During these colder months of the year, when I’m cooking a different pot of soup each week, I portion the left overs into small individual serves and have them on hand in the freezer for when I need good food fast.

At the moment I have a decent but small crop of kale growing in my urban garden, (it loves this cold weather) and this chicken and kale soup is a perfect way of using it up.

 

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I steered clear of potato as a thickener in this soup, instead, short grain risoni pasta is used to add body to the stock and a smoothness to the soup that I find irresistible.

A free range chicken will give the best results here. The stock will be flavoured from its bones and the chicken is then shredded and added back to the pureed soup.

Of course, as with all kale, there is a slight bitterness here that is then accentuated from the lemon, but this too is part of the charm of this particular soup. And with the help of the sour cream and brown sugar the queen of greens flavour is smoothed out, and a silky soup is left in its place.

 

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Kale, chicken and lemon soup

Ingredients 

1 bunch kale

2 medium brown onions, diced

2 large sticks celery, diced

4 cloves garlic, chopped

3 fresh bay leaves

1 tbsp chopped thyme

1.5kg free range whole chicken

1 whole lemon – wax free if you can

1 litre chicken or vegetable stock

white pepper

Sea salt

2/3 cup risoni pasta

1 tbsp brown sugar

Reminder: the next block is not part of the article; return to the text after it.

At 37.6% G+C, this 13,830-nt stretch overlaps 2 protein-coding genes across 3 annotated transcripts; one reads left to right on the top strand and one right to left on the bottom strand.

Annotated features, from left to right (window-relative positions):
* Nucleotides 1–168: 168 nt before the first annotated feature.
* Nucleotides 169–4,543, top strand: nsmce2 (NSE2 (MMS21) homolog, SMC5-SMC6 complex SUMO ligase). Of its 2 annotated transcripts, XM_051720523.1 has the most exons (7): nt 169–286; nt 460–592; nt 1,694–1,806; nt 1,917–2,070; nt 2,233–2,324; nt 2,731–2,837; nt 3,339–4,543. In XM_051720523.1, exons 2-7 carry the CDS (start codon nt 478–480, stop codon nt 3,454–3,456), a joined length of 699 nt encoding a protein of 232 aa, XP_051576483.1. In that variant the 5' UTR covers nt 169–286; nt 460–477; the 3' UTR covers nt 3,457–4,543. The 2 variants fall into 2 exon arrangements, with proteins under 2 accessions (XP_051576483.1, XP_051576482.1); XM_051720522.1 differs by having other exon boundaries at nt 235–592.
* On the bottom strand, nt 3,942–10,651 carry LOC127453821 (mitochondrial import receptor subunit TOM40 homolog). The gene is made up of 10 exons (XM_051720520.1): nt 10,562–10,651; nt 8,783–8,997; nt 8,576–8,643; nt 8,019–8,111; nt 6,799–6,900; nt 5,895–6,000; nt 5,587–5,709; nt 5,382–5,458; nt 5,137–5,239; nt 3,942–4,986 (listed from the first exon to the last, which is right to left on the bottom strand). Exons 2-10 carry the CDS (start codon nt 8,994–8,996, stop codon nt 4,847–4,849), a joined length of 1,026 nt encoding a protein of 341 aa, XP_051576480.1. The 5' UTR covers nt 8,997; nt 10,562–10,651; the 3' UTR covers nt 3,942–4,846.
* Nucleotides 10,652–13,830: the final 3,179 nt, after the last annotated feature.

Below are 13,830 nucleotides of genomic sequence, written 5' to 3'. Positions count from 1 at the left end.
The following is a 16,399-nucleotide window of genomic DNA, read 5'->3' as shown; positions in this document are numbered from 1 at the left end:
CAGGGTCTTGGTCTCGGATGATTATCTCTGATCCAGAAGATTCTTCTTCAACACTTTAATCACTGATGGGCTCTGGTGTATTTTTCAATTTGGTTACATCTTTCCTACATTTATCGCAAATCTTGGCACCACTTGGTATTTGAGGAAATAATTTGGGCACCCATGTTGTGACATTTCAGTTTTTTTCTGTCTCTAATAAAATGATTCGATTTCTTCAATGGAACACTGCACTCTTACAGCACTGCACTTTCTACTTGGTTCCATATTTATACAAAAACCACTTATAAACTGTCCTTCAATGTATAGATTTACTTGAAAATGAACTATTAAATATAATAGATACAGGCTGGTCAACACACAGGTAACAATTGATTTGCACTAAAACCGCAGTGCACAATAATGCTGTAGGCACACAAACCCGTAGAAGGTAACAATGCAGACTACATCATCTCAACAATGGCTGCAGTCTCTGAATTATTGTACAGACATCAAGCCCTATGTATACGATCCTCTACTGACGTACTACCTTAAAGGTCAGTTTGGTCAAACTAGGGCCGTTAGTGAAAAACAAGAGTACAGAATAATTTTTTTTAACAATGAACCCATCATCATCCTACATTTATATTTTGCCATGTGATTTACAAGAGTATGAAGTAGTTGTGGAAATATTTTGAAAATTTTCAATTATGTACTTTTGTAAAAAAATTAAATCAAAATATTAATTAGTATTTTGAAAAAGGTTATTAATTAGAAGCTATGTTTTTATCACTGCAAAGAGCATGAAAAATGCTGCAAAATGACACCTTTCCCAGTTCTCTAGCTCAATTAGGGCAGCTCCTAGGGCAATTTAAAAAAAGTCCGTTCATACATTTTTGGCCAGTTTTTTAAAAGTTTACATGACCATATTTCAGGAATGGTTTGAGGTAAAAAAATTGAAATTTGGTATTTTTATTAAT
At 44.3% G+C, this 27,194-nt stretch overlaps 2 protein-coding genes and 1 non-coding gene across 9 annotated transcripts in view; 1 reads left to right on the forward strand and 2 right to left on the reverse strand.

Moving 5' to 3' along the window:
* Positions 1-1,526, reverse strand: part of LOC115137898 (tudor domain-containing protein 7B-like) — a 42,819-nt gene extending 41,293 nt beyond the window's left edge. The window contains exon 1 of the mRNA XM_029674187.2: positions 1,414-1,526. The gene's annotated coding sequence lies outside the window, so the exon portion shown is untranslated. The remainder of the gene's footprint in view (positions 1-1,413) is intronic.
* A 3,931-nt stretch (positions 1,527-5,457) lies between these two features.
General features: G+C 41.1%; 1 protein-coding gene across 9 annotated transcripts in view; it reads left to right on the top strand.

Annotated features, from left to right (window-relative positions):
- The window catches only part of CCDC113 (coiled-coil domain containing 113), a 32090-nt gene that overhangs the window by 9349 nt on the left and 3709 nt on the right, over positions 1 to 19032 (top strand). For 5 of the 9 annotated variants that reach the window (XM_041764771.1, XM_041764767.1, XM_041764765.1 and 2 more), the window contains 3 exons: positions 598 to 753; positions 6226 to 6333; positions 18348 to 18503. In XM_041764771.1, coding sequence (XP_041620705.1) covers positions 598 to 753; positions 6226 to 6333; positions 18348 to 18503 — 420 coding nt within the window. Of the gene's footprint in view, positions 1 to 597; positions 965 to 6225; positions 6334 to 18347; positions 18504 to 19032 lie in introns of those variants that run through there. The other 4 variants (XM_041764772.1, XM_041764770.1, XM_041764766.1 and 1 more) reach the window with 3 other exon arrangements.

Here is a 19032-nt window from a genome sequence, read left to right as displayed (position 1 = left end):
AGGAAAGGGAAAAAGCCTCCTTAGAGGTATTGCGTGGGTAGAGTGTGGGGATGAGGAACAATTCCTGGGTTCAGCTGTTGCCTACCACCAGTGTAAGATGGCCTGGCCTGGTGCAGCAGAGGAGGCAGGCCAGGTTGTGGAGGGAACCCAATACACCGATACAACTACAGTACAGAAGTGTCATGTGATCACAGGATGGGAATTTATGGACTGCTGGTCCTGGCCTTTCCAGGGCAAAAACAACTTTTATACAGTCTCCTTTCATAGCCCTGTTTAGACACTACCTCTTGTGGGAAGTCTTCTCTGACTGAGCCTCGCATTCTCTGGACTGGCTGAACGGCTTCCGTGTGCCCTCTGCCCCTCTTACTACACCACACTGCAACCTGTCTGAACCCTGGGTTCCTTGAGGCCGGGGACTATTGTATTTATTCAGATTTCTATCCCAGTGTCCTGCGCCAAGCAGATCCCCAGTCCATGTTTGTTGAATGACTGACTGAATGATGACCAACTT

1/2 cup sour cream

To serve

Chopped parsley

Extra virgin olive oil

Wash the kale and trim away the inner woody stalk. Shred into thin pieces.

Place the onions, celery, garlic, bay leaves, fresh thyme, chicken and the lemon in a large pot, add the chicken stock and add 2 litres of cold water, gently bring to the boil.

Skim off any impurities that bubble to the top, turn the heat down and simmer gently for 45 minutes.

Remove the chicken and the lemon, and set aside to cool slightly.

Place the soup back on the heat, bring back to the boil, add the shredded kale and risoni pasta, and cook on a rapid heat for 12 minutes. Remove from heat.

Cut the lemon in half and squeeze and strain the juices into the soup. Add the brown sugar and sour cream and puree the soup till smooth. Check the seasoning.

Meanwhile, discard the skin from the chicken and shred the flesh into thin pieces.

Once the soup is blended and seasoned to your liking, add the shredded chicken back to it, warm it through and ladle into bowls. Garnish the soup with chopped parsley and drizzle with extra virgin olive oil.

Chicken, Ginger And Udon Noodle Broth

DSC_0211One of my favourite smells in the kitchen, the one that brings feelings of comfort and nourishment, and a guarantee of food that can be shared, is a pot of chicken soup as it gently simmers on the stove top.